Competing Interest: AS is share holder of Repolar Oy, which is a new Finnish company established to develop and market coniferous resin-based products for medical practices.
Antimicrobial properties of natural coniferous rosin in the European Pharmacopoeia challenge test
Article first published online: 18 JUL 2011
© 2011 The Authors. APMIS © 2011 APMIS
Volume 119, Issue 10, pages 720–724, October 2011
How to Cite
SIPPONEN, A. and LAITINEN, K. (2011), Antimicrobial properties of natural coniferous rosin in the European Pharmacopoeia challenge test. APMIS, 119: 720–724. doi: 10.1111/j.1600-0463.2011.02791.x
- Issue published online: 14 SEP 2011
- Article first published online: 18 JUL 2011
- Received 14 April 2011. Accepted 16 June 2011
- European Pharmacopoeia (EP) challenge test;
- fungus, yeast;
- Candida albicans;
- gram- negative bacteria
Sipponen A, Laitinen K. Antimicrobial properties of natural coniferous rosin in the European Pharmacopoeia challenge test. APMIS 2011; 119: 720–24.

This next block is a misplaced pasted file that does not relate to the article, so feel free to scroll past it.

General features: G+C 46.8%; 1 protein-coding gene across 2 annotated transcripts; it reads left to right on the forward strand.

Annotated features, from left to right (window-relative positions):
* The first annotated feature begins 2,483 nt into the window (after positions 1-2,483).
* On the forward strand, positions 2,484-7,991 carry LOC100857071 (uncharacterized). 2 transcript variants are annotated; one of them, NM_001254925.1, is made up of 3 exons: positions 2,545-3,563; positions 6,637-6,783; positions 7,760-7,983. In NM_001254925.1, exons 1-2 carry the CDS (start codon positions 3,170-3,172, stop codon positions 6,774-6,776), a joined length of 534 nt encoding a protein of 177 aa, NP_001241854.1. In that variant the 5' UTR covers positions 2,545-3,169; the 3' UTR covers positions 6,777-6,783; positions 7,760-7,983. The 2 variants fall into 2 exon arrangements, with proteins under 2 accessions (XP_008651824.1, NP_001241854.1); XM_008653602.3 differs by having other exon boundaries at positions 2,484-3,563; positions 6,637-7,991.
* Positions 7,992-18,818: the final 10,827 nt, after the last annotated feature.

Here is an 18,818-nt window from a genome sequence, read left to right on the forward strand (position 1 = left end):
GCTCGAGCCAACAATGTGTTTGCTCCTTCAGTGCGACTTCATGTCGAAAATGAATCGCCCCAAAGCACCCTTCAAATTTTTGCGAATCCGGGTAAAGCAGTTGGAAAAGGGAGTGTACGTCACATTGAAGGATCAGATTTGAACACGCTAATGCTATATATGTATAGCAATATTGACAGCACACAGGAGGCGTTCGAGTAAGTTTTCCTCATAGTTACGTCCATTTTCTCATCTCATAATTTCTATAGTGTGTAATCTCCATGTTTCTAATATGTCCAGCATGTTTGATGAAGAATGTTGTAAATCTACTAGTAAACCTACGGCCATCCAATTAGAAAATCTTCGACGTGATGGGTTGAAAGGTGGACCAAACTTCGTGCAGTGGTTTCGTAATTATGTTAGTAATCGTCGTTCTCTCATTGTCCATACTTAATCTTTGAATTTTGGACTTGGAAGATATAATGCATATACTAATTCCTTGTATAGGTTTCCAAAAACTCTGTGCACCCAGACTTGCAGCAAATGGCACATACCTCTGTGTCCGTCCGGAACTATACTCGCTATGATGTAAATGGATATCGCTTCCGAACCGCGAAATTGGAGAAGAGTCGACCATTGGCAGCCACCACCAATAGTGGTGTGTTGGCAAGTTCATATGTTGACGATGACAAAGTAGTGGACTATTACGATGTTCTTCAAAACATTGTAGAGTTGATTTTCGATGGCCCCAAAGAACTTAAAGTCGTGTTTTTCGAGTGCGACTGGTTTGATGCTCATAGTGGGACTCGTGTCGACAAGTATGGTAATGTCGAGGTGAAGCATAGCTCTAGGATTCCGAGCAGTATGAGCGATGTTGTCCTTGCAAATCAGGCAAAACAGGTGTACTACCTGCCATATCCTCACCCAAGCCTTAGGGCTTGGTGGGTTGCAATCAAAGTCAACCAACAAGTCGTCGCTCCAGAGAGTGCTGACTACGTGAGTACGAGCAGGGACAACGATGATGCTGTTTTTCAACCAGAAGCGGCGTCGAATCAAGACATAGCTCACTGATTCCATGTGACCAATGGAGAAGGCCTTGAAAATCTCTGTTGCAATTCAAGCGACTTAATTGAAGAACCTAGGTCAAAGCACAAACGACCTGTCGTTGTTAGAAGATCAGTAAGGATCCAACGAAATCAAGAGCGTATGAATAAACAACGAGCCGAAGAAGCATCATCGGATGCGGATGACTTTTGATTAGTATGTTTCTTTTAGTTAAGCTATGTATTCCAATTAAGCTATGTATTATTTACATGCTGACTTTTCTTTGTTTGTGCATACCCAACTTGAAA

Rosins (resins) are natural products of the coniferous trees. Purified rosin from the trunk of Norway spruce (Picea abies) is antibacterial against the gram-positive bacteria, but not against the gram-negative bacteria in agar plate diffusion test. In this study, we examined the antimicrobial properties of the coniferous rosin against bacteria and yeasts using the European Pharmacopoeia (EP) challenge test. The microbes tested were Staphylococcus aureus, methicillin-resistant Staphylococcus aureus (MRSA), Escherichia coli, Pseudomonas aeruginosa, Bacillus subtilis, and Candida albicans. To prepare challenge media, purified rosin was mixed with a biologically inert salve in varying concentrations. The microbes were inoculated (5 × 105 microbes (bacteria) or 5 × 104 microbes (yeast, C.albicans)) into 10 g of the rosin-containing challenge medium for 14 days at maximum. Samples were taken from the media for re-cultivation of the microbes at time intervals of 1 h, 24 h, 4, 7, and 14 days. The microbicidal efficacy of the challenge media was estimated by reduction of the number of the colony forming units (CFU) of microbes in the test samples. A reduction of more than 103 CFU for bacteria and 102 CFU for fungi in 7 days was considered to indicate a significant microbicidal action. Pure rosin was antimicrobial within 24 h against all microbes tested. The 0.5% rosin-salve medium (w/w) did not differ in microbicidal effects from the rosin-free salve medium (control). A raise of the rosin concentration resulted in increase of the microbicidal effect of the rosin-salve medium against all micro-organisms tested. Rosin concentration of 10% (w/w) in the medium significantly reduced the colonization of S. aureus (including MRSA) within 24 h and significantly reduced the colonization of all other micro-organisms within 4 days. Rosin is strongly microbicidal against a wide range of microbes, against both gram-positive and gram-negative bacteria, and against C. albicans, in the EP challenge test. The minimum concentration of rosin is 10% (w/w) to prevent the preservation of the microbes in the rosin-salve media.